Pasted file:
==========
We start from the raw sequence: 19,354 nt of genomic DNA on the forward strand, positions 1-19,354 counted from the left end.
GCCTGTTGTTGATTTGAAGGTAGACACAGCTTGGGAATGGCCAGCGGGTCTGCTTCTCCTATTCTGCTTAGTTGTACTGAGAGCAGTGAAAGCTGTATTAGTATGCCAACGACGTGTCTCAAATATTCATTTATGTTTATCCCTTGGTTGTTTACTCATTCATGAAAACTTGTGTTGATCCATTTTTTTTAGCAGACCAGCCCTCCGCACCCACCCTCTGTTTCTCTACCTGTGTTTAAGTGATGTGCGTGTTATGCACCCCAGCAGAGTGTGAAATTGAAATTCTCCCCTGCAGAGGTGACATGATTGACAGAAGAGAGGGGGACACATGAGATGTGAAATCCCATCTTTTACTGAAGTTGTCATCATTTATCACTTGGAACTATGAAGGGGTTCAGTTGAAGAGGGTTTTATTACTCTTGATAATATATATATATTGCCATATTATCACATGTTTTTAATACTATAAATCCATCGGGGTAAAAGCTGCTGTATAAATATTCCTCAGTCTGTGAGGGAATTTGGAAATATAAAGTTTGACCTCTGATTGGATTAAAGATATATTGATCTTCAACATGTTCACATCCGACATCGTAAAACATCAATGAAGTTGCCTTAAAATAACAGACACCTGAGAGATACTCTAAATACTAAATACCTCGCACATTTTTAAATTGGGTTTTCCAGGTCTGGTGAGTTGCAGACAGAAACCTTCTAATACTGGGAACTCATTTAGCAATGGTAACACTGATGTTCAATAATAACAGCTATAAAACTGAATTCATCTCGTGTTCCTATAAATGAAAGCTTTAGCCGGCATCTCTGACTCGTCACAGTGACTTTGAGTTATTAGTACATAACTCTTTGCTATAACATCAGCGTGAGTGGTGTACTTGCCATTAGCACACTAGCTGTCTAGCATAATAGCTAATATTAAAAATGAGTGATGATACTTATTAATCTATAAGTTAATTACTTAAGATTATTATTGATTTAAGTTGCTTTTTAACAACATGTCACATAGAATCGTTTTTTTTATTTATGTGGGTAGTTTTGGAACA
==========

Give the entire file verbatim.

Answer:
We start from the raw sequence: 19,354 nt of genomic DNA on the forward strand, positions 1-19,354 counted from the left end.
GCCTGTTGTTGATTTGAAGGTAGACACAGCTTGGGAATGGCCAGCGGGTCTGCTTCTCCTATTCTGCTTAGTTGTACTGAGAGCAGTGAAAGCTGTATTAGTATGCCAACGACGTGTCTCAAATATTCATTTATGTTTATCCCTTGGTTGTTTACTCATTCATGAAAACTTGTGTTGATCCATTTTTTTTAGCAGACCAGCCCTCCGCACCCACCCTCTGTTTCTCTACCTGTGTTTAAGTGATGTGCGTGTTATGCACCCCAGCAGAGTGTGAAATTGAAATTCTCCCCTGCAGAGGTGACATGATTGACAGAAGAGAGGGGGACACATGAGATGTGAAATCCCATCTTTTACTGAAGTTGTCATCATTTATCACTTGGAACTATGAAGGGGTTCAGTTGAAGAGGGTTTTATTACTCTTGATAATATATATATATTGCCATATTATCACATGTTTTTAATACTATAAATCCATCGGGGTAAAAGCTGCTGTATAAATATTCCTCAGTCTGTGAGGGAATTTGGAAATATAAAGTTTGACCTCTGATTGGATTAAAGATATATTGATCTTCAACATGTTCACATCCGACATCGTAAAACATCAATGAAGTTGCCTTAAAATAACAGACACCTGAGAGATACTCTAAATACTAAATACCTCGCACATTTTTAAATTGGGTTTTCCAGGTCTGGTGAGTTGCAGACAGAAACCTTCTAATACTGGGAACTCATTTAGCAATGGTAACACTGATGTTCAATAATAACAGCTATAAAACTGAATTCATCTCGTGTTCCTATAAATGAAAGCTTTAGCCGGCATCTCTGACTCGTCACAGTGACTTTGAGTTATTAGTACATAACTCTTTGCTATAACATCAGCGTGAGTGGTGTACTTGCCATTAGCACACTAGCTGTCTAGCATAATAGCTAATATTAAAAATGAGTGATGATACTTATTAATCTATAAGTTAATTACTTAAGATTATTATTGATTTAAGTTGCTTTTTAACAACATGTCACATAGAATCGTTTTTTTTATTTATGTGGGTAGTTTTGGAACA